Kenneth I. Greisen, a physicist who helped broaden methods of studying cosmic rays, including sending unmanned balloons into the upper atmosphere and planting detection devices in salt mines, died on March 17 in Ithaca, N.Y., where he was a former dean at Cornell University. He was 89.
Dr. Greisen’s death was confirmed by his family.
As a graduate student at Cornell in the early 1940s, Dr. Greisen began research on cosmic rays in an effort to better understand their sources, energy and composition. The rays shower the earth with particles. A frequently observed source is the sun, although other rays and radiation constantly arrive from beyond the solar system.
Dr. Greisen, Bruno B. Rossi and others placed devices to detect the protons and other charged particles at sites on Earth’s surface and in deep-earth stations, including one set up in salt mines beneath Ithaca.
In 1971, in an innovative high-altitude experiment, Dr. Greisen observed gamma rays at 107,000 feet, when he and fellow scientists attached a radio telescope to an unmanned balloon. The experiment was intended to measure particles sent forth by a pulsar in the distant Crab Nebula, about 6,000 light-years from Earth.
Earlier, in the 1960s, Dr. Greisen developed an influential theory about cosmic rays and how their energy levels change over distance. Formulated with two Russian scientists, Vadim Kuzmin and Georgi Zatsepin, the theory was called the GZK Limit, its name a combination of the scientists’ initials.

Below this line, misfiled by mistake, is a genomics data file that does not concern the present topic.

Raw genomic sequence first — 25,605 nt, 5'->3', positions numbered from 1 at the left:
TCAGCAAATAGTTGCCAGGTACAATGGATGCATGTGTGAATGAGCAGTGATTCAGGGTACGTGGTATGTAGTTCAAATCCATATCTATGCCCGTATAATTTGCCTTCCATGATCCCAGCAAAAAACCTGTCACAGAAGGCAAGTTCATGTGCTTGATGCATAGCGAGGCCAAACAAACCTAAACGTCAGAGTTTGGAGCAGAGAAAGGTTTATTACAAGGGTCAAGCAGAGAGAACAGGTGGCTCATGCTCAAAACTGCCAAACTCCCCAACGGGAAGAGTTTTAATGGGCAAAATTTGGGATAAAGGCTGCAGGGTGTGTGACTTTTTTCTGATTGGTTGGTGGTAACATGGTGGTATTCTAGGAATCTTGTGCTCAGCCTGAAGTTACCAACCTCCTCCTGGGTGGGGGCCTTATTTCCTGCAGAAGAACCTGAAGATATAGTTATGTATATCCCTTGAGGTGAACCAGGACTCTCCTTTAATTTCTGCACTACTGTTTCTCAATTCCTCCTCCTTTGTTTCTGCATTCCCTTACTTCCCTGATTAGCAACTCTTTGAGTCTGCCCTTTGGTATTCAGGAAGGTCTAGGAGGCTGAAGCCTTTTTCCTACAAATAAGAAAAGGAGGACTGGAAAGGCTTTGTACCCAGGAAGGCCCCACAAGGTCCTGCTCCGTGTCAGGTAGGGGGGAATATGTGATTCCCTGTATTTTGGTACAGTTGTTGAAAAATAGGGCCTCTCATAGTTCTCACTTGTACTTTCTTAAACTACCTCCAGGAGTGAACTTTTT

The theory holds that incoming rays are affected by a background of microwave radiation still lingering from the Big Bang. In effect, it predicts that rays with energy higher than the limit would be filtered, or reduced, before reaching Earth. The theory has both critics and adherents and is still being tested, following findings from detectors in Japan of rays surpassing energy limits proposed by the three scientists.
Kenneth Ingvard Greisen was born in Perth Amboy, N.J. He graduated from Franklin and Marshall College and earned his doctorate in physics from Cornell in 1943.
He was dean of Cornell’s faculty from 1978 to 1983. He also served as university ombudsman and chairman of the astronomy department. After helping to revise Cornell’s physics curriculum, he became a professor emeritus of physics in 1984.
Dr. Greisen, who was a longtime resident of Ithaca, is survived by a son, Eric Greisen, an astronomer, of Socorro, N.M.; a daughter, Kathryn Greisen of Columbus, Ohio; two stepdaughters, Heather Wiltberger of Marshall, Va., and Lois Wiltberger of Arlington, Mass.; a stepson, Paul Wiltberger of Arlington, Wash.; and two grandchildren. His first wife, Elizabeth, and his second wife, Helen, died before him.
From 1943 to 1946, Dr. Greisen worked on the Manhattan Project in Los Alamos, N.M. He helped prepare detonators for atomic testing and witnessed the first test of the bomb, on July 16, 1945, in a close-quarters experience that he found visually stimulating but less daunting than expected. In the days before the test, when driving to the secret testing grounds, a speeding Dr. Greisen was pulled over by a police officer, but he had a more pressing concern. In the trunk of the car were 92 detonators ready for the test, and he worried about coming up with an explanation. To his relief, the trunk was not searched.
“Fortunately,” Dr. Greisen recalled, “he just gave me a ticket.”